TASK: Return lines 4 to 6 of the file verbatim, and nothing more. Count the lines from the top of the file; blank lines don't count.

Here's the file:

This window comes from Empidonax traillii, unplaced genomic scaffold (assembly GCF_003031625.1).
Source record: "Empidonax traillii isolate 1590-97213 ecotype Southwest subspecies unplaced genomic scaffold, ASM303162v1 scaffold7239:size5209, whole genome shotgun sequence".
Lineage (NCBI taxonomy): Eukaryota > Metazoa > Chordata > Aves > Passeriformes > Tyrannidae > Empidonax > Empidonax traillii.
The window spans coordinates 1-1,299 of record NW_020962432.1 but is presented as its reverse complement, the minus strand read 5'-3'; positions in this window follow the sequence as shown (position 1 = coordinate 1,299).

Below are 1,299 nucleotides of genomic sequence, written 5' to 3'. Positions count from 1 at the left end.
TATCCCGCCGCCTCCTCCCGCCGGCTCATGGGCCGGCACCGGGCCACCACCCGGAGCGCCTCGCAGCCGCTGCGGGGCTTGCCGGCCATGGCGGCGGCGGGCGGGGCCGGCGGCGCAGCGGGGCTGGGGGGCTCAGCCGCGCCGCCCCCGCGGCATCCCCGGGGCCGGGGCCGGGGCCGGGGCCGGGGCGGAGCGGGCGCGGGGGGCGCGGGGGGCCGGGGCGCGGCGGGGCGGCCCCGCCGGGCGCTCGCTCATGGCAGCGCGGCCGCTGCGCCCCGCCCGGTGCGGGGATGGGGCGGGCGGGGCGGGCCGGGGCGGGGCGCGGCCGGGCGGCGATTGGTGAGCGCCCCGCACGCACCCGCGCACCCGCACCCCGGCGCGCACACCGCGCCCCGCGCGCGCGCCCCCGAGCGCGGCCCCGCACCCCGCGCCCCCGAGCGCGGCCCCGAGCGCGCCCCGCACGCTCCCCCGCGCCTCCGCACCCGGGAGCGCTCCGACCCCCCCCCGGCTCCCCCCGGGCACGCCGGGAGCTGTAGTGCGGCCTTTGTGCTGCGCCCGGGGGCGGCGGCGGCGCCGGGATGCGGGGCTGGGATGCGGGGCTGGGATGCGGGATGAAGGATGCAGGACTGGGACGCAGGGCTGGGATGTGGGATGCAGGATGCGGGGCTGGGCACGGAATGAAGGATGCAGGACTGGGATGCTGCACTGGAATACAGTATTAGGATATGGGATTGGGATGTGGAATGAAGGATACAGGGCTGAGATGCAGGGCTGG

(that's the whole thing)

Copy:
The window spans coordinates 1-1,299 of record NW_020962432.1 but is presented as its reverse complement, the minus strand read 5'-3'; positions in this window follow the sequence as shown (position 1 = coordinate 1,299).

Below are 1,299 nucleotides of genomic sequence, written 5' to 3'. Positions count from 1 at the left end.
TATCCCGCCGCCTCCTCCCGCCGGCTCATGGGCCGGCACCGGGCCACCACCCGGAGCGCCTCGCAGCCGCTGCGGGGCTTGCCGGCCATGGCGGCGGCGGGCGGGGCCGGCGGCGCAGCGGGGCTGGGGGGCTCAGCCGCGCCGCCCCCGCGGCATCCCCGGGGCCGGGGCCGGGGCCGGGGCCGGGGCGGAGCGGGCGCGGGGGGCGCGGGGGGCCGGGGCGCGGCGGGGCGGCCCCGCCGGGCGCTCGCTCATGGCAGCGCGGCCGCTGCGCCCCGCCCGGTGCGGGGATGGGGCGGGCGGGGCGGGCCGGGGCGGGGCGCGGCCGGGCGGCGATTGGTGAGCGCCCCGCACGCACCCGCGCACCCGCACCCCGGCGCGCACACCGCGCCCCGCGCGCGCGCCCCCGAGCGCGGCCCCGCACCCCGCGCCCCCGAGCGCGGCCCCGAGCGCGCCCCGCACGCTCCCCCGCGCCTCCGCACCCGGGAGCGCTCCGACCCCCCCCCGGCTCCCCCCGGGCACGCCGGGAGCTGTAGTGCGGCCTTTGTGCTGCGCCCGGGGGCGGCGGCGGCGCCGGGATGCGGGGCTGGGATGCGGGGCTGGGATGCGGGATGAAGGATGCAGGACTGGGACGCAGGGCTGGGATGTGGGATGCAGGATGCGGGGCTGGGCACGGAATGAAGGATGCAGGACTGGGATGCTGCACTGGAATACAGTATTAGGATATGGGATTGGGATGTGGAATGAAGGATACAGGGCTGAGATGCAGGGCTGG